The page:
NEWSROOM > Industry News > Monday, August 24, 2015

Housing slow down heralding a more balanced economy

Monday, August 24, 2015
For the past four years economists have been warning us of a slowdown in housing activity, of lowered house prices and of interest rate increases. None of which have come to pass, until now, with the exception of interest rate increases and clearly, no one really knows what will happen with rates.

"Real estate, it has nine lives," said Benjamin Tal, deputy chief economist at CIBC in an interview with the Globe and Mail. "Every time it's supposed to slow down because of interest rates, something bad happens elsewhere that keeps interest rates low…"

Here are the most recent predictions from the Canada Mortgage and Housing Agency (CMHC).

New-home construction will slow over the next two years as low oil prices continue to take their toll on the economy despite rock-bottom interest rates.  Prices of resale homes will rise 3.4% this year before slowing to 1.5%.

Oil-dependent provinces such as Alberta and Saskatchewan will be hit hardest.  Home prices will likely decrease below the national average in Alberta.
In the rest of Canada the slowdown will be due to the shifting preferences among buyers. Where once buyers set their sights on higher-priced, newly built detached homes, they will start looking at buying older entry-level resale homes and more affordable new builds, such as townhouses and condos.  A healthy supply of condos and townies has kept those prices more affordable.

In Canada's two high-priced markets - Vancouver and Toronto, demand for detached homes may fall because they are just not as affordable. However, just outside of these two hubs, prices are affordable.

CMHC also predicts that mortgage rates will rise slightly over the next two years, with five-year posted rates set to range from 4% to 5.5% this year, rising to 4.2% to 6.2% next year - caveat: We'll see.

Many economists also say that our housing market is overvalued. Some say upwards of 60% compared to rent, some say about 30%, but the consensus seems to be between 10% and 20%.  But we may be looking at the wrong comparison.  What's really important is a mortgage holder's ability to pay.  And that means people need to stay working.

So far, job numbers are good. The unemployment rate is holding steady at 6.8 %. Compared to a year earlier, Canada has added 161,000 jobs (a gain of 0.9 per cent) and the total number of hours worked has grown by 1.2%. Full-time jobs have risen by 1.8% over the past year.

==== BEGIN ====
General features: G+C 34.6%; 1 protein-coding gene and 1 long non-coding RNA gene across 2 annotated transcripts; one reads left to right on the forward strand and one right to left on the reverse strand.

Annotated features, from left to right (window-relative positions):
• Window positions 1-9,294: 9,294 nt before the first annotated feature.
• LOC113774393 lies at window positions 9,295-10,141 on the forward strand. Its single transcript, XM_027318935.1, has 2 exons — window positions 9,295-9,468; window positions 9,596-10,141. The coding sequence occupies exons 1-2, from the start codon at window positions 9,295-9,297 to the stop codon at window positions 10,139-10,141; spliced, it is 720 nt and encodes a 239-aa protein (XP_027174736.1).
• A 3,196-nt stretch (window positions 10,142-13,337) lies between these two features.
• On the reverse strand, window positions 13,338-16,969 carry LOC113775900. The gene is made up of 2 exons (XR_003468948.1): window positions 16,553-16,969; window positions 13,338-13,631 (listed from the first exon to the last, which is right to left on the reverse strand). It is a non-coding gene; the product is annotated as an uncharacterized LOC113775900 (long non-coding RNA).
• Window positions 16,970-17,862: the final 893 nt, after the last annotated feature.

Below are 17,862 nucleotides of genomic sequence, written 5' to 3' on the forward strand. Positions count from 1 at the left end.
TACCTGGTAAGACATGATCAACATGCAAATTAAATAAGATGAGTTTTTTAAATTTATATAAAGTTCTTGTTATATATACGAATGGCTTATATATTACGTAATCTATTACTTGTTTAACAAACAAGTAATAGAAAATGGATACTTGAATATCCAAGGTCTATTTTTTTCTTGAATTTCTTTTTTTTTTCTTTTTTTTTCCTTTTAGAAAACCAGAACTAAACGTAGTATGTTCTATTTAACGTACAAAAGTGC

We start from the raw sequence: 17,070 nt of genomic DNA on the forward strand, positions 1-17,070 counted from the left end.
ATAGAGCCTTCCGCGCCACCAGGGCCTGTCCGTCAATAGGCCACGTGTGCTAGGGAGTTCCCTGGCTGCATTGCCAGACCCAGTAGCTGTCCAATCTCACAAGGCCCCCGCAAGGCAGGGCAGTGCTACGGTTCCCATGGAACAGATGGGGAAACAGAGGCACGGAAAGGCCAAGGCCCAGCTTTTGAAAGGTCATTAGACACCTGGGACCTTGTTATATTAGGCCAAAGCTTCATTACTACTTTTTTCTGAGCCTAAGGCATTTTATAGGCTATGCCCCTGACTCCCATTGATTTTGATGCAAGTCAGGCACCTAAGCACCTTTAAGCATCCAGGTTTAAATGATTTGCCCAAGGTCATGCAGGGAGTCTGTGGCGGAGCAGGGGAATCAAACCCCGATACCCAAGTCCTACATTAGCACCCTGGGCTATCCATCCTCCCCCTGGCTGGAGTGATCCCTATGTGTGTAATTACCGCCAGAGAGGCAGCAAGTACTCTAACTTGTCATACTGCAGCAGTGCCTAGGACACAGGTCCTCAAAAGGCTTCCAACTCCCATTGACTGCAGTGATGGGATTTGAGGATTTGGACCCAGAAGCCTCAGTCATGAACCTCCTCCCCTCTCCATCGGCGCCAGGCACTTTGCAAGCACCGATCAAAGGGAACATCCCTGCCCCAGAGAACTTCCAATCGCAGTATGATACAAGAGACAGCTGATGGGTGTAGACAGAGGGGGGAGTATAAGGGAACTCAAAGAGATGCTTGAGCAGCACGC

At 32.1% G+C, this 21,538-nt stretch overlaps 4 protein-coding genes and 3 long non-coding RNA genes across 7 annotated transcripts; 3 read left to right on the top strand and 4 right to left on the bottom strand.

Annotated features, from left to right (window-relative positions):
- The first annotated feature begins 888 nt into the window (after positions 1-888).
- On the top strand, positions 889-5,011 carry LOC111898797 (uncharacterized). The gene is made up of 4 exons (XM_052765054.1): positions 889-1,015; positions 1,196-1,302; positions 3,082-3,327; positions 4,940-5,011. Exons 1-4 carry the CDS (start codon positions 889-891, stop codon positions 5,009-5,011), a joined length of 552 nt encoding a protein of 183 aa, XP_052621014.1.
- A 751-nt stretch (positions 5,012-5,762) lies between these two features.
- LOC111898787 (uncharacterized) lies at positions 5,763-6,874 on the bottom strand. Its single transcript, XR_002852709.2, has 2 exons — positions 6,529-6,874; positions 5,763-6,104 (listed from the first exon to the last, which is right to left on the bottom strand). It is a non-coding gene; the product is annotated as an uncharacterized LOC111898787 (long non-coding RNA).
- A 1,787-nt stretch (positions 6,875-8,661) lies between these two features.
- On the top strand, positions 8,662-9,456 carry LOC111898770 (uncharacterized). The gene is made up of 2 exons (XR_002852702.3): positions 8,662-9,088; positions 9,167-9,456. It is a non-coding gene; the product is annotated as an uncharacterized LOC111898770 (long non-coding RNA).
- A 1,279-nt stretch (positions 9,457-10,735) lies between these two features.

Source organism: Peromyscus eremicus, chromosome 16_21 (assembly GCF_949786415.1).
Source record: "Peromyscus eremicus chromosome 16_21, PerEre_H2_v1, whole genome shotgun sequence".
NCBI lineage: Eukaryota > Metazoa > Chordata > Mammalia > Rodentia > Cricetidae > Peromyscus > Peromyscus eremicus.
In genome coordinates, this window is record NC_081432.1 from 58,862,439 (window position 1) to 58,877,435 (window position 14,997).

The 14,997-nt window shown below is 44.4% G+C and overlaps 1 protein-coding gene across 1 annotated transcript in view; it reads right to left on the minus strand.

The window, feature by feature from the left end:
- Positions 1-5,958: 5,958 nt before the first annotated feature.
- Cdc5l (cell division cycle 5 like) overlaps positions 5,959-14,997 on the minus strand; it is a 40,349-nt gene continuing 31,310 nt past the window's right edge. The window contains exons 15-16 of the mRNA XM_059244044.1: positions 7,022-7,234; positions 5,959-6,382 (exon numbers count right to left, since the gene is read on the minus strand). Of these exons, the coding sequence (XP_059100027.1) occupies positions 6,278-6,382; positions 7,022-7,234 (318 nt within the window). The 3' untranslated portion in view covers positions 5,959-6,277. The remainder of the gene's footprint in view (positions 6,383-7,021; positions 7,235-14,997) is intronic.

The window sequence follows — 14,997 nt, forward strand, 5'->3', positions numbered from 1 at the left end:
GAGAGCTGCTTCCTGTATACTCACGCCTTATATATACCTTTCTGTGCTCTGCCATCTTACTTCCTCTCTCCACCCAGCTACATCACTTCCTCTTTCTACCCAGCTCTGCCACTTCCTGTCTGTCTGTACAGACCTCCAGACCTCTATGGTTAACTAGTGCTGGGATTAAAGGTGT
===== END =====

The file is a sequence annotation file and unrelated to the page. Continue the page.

However Canadians are carrying large debt loads. At last count in March the debt ratio was 163.6% -- a record high. However, in June the debt ratio declined. It appears that in a low interest rate environment, consumers pay down debt.   Benjamin Tal said in an interview, "We have seen in the past that Canadians use low interest rates to actually pay down debt faster, as opposed to add to their debt…"

It looks as if consumers don't have a problem paying their debts…unless interest rates shoot up past "historical norms".  Yet, how many years have to pass before something becomes history?  We've been living with low interest rates since 2008 - that's seven years. It could be that low interest rates are now the "norm".

We are living in times that are defying textbook scenarios on the economy. Clearly world economies have changed. It's not likely that interest rates will skyrocket in the next few years, given what's happening in the world; it is more likely they may start to increase… slightly.

What we're seeing today is the correction that economists predicted would happen two years ago. With it will come a more balanced, stable economy where people are happily working, who are able to pay their debts, where interest rates are "low normal" and  where house prices are affordable.

In the end, economists will look back and say that everything unfolded as it should.


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